The fashion industry’s dirty secret? It’s the second largest polluter in the world. A reported 92 million tons of solid waste are produced each year,1 with no signs of slowing down. Fueling this multi-trillion-dollar industry is the see-now-buy-now model of traditional fast-fashion retailers. However, fashion and sustainability don’t have to be mutually exclusive–in fact they shouldn’t.
For the past decade, Reformation has aimed to redefine the industry’s standards by building a clothing and accessories company with eco-friendly principles at its core. As VP of Sustainability and Operations for the LA-based brand, Kathleen Talbot is spearheading their efforts to create high-quality, sustainably-made pieces. We chatted with Talbot to learn all about her role, and her top tips for incorporating sustainable practices into your everyday life.
What is a Vice President of Operations and Sustainability?
As Reformation’s VP of Operations and Sustainability, my goal is to oversee our sustainable supply chain, and continue to develop new ways to incorporate sustainability into all of our business practices. I lead several different teams – everything from our Factory Operations, Logistics, Facilities & Retail Development, and Customer Love, to our Sustainability team, who works on programs that range from material sourcing, supply chain compliance, life cycle impact reporting, and operational efficiencies. At Reformation, sustainability is core to every single aspect of our brand, so I really help consult on everything! A true generalist.
What does your day-to-day responsibilities entail?
Each day looks different, which is definitely a fun aspect of work at Reformation. My main focus is leading my teams, so I spend a lot of time in touchbases and working meetings to ensure my Ops & Sustainability management team is set up for success. Beyond that it really depends on what’s hot and what opportunities are best to chase to make the most impact. Last week as an example, I met with packaging suppliers about more innovative materials, planned for holiday peak volumes in our fulfillment center, reviewed sustainability messaging for a major product launch, and did a construction site visit at one of our new stores. I have to do a lot of “code shifting” within the day.
How did you become interested in sustainability in the fashion industry? Why is it personally important for you that Reformation is ethical and eco-friendly on every possible level?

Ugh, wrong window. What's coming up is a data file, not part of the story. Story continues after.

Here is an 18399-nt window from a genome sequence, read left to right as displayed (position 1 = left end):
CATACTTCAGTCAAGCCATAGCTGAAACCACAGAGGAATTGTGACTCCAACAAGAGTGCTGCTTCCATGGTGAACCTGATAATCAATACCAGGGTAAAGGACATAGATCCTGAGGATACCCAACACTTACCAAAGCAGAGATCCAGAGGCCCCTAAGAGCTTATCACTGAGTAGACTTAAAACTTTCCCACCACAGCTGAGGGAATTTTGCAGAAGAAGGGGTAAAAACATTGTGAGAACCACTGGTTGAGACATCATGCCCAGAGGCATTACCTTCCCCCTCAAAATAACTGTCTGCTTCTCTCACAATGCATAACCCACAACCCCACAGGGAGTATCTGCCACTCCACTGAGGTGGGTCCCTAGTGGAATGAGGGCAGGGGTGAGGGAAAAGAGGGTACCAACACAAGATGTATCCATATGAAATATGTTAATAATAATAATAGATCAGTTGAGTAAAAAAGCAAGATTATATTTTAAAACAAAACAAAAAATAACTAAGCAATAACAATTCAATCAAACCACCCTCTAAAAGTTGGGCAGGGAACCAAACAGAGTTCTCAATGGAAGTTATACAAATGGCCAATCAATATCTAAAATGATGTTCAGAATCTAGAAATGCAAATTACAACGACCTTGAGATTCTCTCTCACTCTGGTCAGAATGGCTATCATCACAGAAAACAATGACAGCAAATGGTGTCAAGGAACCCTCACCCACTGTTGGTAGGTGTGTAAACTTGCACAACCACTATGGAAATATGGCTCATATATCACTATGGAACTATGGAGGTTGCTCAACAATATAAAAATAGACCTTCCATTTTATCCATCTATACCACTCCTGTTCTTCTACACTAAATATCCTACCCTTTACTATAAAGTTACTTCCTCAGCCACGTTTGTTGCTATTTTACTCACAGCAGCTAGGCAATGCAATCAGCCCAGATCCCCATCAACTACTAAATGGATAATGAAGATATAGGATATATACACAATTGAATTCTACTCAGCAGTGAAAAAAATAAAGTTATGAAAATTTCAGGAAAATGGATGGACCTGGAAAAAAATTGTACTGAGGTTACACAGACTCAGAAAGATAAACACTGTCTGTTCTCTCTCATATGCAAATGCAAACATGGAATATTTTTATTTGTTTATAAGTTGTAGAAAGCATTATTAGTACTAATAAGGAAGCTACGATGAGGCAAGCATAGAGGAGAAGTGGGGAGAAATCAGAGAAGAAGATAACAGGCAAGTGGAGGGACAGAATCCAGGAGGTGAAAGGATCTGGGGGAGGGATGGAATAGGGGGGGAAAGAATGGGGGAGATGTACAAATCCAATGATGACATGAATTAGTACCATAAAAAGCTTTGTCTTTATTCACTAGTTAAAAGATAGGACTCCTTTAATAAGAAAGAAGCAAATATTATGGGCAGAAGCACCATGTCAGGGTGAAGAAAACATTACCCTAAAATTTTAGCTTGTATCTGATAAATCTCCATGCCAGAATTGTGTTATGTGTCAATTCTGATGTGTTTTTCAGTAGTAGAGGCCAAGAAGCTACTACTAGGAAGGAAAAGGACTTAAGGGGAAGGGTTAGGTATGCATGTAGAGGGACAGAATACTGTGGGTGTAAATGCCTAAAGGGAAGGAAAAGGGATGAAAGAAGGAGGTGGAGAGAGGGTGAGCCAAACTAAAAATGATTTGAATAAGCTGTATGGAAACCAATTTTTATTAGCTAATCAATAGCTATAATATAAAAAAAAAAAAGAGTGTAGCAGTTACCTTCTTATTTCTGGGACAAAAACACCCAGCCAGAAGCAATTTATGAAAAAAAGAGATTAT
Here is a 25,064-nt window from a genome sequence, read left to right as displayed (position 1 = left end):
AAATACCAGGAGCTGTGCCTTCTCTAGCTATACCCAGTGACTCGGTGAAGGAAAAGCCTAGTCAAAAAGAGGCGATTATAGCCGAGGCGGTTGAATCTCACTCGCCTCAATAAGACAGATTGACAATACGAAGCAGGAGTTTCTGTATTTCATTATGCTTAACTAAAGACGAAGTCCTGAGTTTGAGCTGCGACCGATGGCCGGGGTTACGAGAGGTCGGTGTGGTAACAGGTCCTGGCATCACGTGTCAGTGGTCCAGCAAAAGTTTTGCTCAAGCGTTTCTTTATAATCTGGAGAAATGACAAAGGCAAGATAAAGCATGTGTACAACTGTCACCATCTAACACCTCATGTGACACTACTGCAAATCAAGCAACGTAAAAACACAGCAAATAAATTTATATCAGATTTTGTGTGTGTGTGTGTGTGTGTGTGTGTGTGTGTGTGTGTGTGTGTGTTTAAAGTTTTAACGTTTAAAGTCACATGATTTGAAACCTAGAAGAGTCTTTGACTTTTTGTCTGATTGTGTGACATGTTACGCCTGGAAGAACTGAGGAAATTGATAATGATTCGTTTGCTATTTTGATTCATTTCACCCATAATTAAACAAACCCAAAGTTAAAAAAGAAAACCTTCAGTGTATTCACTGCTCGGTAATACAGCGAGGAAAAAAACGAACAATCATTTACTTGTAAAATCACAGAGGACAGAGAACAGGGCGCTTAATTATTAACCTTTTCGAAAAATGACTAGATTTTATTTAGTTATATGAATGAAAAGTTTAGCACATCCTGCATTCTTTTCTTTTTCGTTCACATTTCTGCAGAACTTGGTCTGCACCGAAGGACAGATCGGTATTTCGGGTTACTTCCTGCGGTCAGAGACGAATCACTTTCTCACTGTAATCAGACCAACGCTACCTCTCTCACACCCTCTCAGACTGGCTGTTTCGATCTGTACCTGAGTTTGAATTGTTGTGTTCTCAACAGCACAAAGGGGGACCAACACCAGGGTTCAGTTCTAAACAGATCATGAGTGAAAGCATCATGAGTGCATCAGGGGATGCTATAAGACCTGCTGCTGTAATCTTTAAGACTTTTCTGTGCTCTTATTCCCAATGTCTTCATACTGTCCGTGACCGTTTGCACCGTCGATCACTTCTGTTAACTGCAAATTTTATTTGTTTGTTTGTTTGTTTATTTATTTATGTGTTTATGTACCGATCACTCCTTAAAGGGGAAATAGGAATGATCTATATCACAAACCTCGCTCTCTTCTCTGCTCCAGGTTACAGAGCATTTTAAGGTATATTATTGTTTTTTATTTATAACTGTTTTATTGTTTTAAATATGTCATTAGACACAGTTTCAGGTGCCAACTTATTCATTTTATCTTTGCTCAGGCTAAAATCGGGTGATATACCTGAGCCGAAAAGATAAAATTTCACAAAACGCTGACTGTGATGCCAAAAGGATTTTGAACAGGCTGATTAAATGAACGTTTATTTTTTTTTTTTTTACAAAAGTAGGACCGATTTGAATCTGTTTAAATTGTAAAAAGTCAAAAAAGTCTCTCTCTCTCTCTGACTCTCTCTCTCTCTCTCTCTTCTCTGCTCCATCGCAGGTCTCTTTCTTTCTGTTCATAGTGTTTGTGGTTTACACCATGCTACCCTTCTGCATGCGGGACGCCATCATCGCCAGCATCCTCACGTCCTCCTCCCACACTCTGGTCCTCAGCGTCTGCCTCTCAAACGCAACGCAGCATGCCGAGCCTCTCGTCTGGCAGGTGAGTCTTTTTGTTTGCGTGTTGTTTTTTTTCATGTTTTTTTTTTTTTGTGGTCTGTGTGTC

I joke that I fulfill every stereotype you may have of a Seattleite – I’ve been interested in sustainability my whole life, and knew early on that our future was dependent on changing how we view our relationship with people and the planet. I received my master’s degree in Sustainability and have worked in the industry my entire career. I started out working in academia, but when I met Yael (the CEO of Reformation), I was really inspired by her vision for Reformation. She genuinely cared about transforming an industry, and was willing to set new rules for how we did business. Fashion is one of the most polluting industries in the world, and I knew I wanted to be involved in changing that.
Reformation refers to itself as “sustainable fast fashion” – what does that mean exactly?
Many people think that “sustainable fast fashion” is an oxymoron, but sustainability and some key elements of fast fashion can go hand-in-hand. We create high-quality, sustainably made limited collections weekly. That lets us be really responsive to what our customer wants to wear now, and it also means that our stock almost always sells out. The typical fast fashion model churns out mass quantities of low-quality, almost “disposable” clothing that leaves excess inventory that turns into waste. At Reformation we work fast, but produce limited quantities until we know what sells and what our customer wants – avoiding any of that typical excess and waste.
How do you quantify sustainability at Reformation?